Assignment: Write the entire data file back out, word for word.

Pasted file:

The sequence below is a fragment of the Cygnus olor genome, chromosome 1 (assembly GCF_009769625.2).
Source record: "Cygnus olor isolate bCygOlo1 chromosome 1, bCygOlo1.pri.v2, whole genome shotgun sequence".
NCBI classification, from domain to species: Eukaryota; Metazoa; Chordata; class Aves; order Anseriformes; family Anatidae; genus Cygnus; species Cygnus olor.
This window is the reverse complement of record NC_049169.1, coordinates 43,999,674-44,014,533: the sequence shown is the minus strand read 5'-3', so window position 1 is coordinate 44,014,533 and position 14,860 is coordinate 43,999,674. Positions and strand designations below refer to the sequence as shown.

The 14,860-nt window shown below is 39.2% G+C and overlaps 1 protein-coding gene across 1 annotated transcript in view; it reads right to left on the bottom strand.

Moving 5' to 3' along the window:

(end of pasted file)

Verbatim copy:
The sequence below is a fragment of the Cygnus olor genome, chromosome 1 (assembly GCF_009769625.2).
Source record: "Cygnus olor isolate bCygOlo1 chromosome 1, bCygOlo1.pri.v2, whole genome shotgun sequence".
NCBI classification, from domain to species: Eukaryota; Metazoa; Chordata; class Aves; order Anseriformes; family Anatidae; genus Cygnus; species Cygnus olor.
This window is the reverse complement of record NC_049169.1, coordinates 43,999,674-44,014,533: the sequence shown is the minus strand read 5'-3', so window position 1 is coordinate 44,014,533 and position 14,860 is coordinate 43,999,674. Positions and strand designations below refer to the sequence as shown.

The 14,860-nt window shown below is 39.2% G+C and overlaps 1 protein-coding gene across 1 annotated transcript in view; it reads right to left on the bottom strand.

Moving 5' to 3' along the window: